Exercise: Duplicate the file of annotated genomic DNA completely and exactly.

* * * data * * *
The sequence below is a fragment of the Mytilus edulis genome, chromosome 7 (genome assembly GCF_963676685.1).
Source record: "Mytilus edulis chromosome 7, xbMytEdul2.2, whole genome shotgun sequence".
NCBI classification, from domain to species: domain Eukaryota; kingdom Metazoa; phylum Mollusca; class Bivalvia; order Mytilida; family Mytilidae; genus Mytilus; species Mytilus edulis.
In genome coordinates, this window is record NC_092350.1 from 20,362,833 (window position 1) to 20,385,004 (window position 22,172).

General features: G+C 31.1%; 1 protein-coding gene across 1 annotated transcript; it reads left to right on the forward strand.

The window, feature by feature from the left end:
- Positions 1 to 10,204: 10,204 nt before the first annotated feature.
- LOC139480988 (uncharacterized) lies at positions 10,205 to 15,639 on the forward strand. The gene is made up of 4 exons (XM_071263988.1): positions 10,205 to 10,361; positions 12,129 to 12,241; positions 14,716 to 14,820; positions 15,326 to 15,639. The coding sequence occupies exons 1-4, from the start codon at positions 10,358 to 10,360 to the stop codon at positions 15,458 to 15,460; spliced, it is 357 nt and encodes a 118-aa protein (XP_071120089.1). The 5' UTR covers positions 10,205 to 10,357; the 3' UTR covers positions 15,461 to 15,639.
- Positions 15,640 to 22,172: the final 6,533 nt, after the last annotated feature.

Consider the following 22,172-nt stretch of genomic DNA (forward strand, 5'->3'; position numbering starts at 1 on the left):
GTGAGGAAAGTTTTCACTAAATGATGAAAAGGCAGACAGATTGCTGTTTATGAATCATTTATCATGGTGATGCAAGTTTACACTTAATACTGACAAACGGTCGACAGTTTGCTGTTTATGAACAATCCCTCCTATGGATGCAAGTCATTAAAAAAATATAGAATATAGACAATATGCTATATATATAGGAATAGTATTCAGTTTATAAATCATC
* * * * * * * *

The sequence below is a fragment of the Mytilus edulis genome, chromosome 7 (genome assembly GCF_963676685.1).
Source record: "Mytilus edulis chromosome 7, xbMytEdul2.2, whole genome shotgun sequence".
NCBI classification, from domain to species: domain Eukaryota; kingdom Metazoa; phylum Mollusca; class Bivalvia; order Mytilida; family Mytilidae; genus Mytilus; species Mytilus edulis.
In genome coordinates, this window is record NC_092350.1 from 20,362,833 (window position 1) to 20,385,004 (window position 22,172).

General features: G+C 31.1%; 1 protein-coding gene across 1 annotated transcript; it reads left to right on the forward strand.

The window, feature by feature from the left end:
- Positions 1 to 10,204: 10,204 nt before the first annotated feature.
- LOC139480988 (uncharacterized) lies at positions 10,205 to 15,639 on the forward strand. The gene is made up of 4 exons (XM_071263988.1): positions 10,205 to 10,361; positions 12,129 to 12,241; positions 14,716 to 14,820; positions 15,326 to 15,639. The coding sequence occupies exons 1-4, from the start codon at positions 10,358 to 10,360 to the stop codon at positions 15,458 to 15,460; spliced, it is 357 nt and encodes a 118-aa protein (XP_071120089.1). The 5' UTR covers positions 10,205 to 10,357; the 3' UTR covers positions 15,461 to 15,639.
- Positions 15,640 to 22,172: the final 6,533 nt, after the last annotated feature.

Consider the following 22,172-nt stretch of genomic DNA (forward strand, 5'->3'; position numbering starts at 1 on the left):
GTGAGGAAAGTTTTCACTAAATGATGAAAAGGCAGACAGATTGCTGTTTATGAATCATTTATCATGGTGATGCAAGTTTACACTTAATACTGACAAACGGTCGACAGTTTGCTGTTTATGAACAATCCCTCCTATGGATGCAAGTCATTAAAAAAATATAGAATATAGACAATATGCTATATATATAGGAATAGTATTCAGTTTATAAATCATC